As the full U.S. Senate starts debating the byproduct of the Judiciary Committee’s bipartisan attempt to overhaul our country’s immigration system, one maxim should guide its work: do no harm.
Lawmakers should be especially sensitive to calls to install an exit control system at our land border crossings with Canada and Mexico. At first blush, a system to record departures just as we do entrances seems like a no-brainer, but the implementation of such a checkout system is fraught with pitfalls.
With estimates that up to 40 percent of the 11-12 million undocumented immigrants in the country are here because they overstayed their visa, Americans have every right to be frustrated. While devoting scarce resources to some sort of internal tracking system would rightly be rejected by Americans and foreign visitors, developing a system to ensure our visitors leave when they are supposed to is not too much to ask.
In its report accompanying the comprehensive immigration reform bill, the Senate Judiciary Committee found that such a system - the United States Visitor and Immigration Status Indicator Technology, or US-VISIT - has been stymied over the past 10 years to come online fully due to myriad challenges relating to infrastructure, technology and cost.
While devoting scarce resources to some sort of internal tracking system would rightly be rejected by Americans and foreign visitors, developing a system to ensure our visitors leave when they are supposed to is not too much to ask.
There are over 600,000 crossings per day at our southern ports, and merchants and local and state governments are doing everything they can to attract more visitors to shop in our stores, eat in our restaurants and stay in our hotels. Yet the U.S. government has spent billions on border security between these hubs of economic activity, treating ports as more of an afterthought than a priority.
The hours-long waits to enter the U.S. provide easy examples of a government that has spent more time cracking down on illegal crossings rather than encouraging legal ones. In a post-9/11 world, that’s understandable. But it’s also a sign that unless we want to replicate the same inefficient entry process in the exit environment, we’re poorly equipped to create a checkout system that won’t choke border communities and create yet another disincentive for cross-border travelers.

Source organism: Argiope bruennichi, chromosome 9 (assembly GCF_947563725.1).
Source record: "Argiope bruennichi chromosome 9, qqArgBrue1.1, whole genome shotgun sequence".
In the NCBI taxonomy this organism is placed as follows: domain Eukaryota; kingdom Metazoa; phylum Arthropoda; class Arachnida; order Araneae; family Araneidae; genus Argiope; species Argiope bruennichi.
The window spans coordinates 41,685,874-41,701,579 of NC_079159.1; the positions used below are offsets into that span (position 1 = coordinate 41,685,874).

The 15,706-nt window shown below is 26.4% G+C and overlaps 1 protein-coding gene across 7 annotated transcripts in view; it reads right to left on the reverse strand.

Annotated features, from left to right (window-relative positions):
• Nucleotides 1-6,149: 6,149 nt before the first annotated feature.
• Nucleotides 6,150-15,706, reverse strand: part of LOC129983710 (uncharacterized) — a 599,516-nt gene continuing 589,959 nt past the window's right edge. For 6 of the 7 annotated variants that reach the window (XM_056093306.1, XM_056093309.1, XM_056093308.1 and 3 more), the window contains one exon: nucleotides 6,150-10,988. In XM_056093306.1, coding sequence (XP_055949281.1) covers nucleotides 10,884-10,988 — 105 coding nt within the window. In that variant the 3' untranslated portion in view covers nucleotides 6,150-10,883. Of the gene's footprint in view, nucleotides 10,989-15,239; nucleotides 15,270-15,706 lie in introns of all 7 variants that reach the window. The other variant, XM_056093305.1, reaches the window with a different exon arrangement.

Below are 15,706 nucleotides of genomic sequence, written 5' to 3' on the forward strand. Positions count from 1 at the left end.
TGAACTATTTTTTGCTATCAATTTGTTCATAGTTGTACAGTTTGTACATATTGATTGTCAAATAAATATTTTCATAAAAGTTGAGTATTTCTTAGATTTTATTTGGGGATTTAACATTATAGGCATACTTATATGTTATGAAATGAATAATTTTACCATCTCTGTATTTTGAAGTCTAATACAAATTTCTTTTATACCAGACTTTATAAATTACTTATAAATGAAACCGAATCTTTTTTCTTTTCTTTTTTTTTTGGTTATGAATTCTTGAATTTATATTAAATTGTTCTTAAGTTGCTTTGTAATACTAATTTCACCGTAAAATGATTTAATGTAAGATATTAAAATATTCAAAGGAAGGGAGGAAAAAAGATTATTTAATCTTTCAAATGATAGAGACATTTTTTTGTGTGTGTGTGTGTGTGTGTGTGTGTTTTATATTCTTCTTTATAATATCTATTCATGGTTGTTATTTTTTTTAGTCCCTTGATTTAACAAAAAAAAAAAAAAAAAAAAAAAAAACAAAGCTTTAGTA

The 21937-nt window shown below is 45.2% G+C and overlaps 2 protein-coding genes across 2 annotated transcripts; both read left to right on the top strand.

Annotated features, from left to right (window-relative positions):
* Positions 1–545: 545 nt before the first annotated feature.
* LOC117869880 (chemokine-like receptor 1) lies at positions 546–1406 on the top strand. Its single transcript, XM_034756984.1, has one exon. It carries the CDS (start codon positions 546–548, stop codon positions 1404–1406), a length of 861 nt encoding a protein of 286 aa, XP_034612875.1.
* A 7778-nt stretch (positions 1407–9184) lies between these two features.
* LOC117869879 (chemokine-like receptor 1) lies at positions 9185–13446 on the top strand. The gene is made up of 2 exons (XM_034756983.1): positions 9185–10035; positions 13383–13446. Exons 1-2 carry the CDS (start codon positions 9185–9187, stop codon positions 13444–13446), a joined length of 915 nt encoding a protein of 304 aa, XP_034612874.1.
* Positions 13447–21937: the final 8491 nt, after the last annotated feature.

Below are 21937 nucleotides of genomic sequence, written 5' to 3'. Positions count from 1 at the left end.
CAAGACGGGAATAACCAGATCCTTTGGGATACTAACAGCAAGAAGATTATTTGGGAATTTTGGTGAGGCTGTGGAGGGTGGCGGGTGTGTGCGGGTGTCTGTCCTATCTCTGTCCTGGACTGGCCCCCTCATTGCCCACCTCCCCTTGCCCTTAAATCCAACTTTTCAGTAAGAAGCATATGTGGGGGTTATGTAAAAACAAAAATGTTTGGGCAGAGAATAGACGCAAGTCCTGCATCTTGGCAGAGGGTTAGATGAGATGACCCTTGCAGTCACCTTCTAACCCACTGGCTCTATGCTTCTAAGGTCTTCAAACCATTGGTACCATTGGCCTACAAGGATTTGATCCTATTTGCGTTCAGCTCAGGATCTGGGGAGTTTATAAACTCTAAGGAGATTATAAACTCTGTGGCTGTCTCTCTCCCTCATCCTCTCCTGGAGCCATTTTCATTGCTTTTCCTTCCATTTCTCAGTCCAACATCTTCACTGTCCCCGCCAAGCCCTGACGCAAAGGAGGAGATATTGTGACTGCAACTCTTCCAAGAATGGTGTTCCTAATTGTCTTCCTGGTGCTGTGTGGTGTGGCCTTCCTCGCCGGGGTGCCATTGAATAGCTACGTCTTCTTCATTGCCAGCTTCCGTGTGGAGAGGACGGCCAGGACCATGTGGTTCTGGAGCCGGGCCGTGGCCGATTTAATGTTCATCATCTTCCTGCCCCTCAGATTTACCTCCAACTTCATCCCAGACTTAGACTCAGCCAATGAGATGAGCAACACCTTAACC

There are some signs, however, that policymakers are making progress on the exit control conundrum. The U.S. and Canada, as part of their Beyond the Border agreement, later this month will begin the second phase of their joint Entry/Exit Information System pilot program.
Under the information sharing program, an arrival by land in one country will constitute an exit from the other country. The first phase, which only reconciled the crossings of travelers who were neither U.S. nor Canadian citizens, was deemed a big success by both countries.
The Canadian experiment shows that with creative thinking we can craft an immigration system on the Mexican border that strengthens our border controls without negatively affecting our nation’s economic health, and for that we needs Mexico’s help. That means installing a process of coming and going through our international ports without stemming the tide of legal visitors who inject billions into our economy every year and who are critical to the economic wellbeing of so many Americans. According to the U.S. Travel Association, we actually have a tourism trade surplus, a rare bright spot in an otherwise muddy financial outlook.
The stakes are high in the exit control challenge, and no question it has to be implemented. The American people and the politicians they elect are demanding to know who we’ve let into the country and whether they’ve left. But for border communities who have already seen their economies suffer due to a broken entry system, failure could prove catastrophic.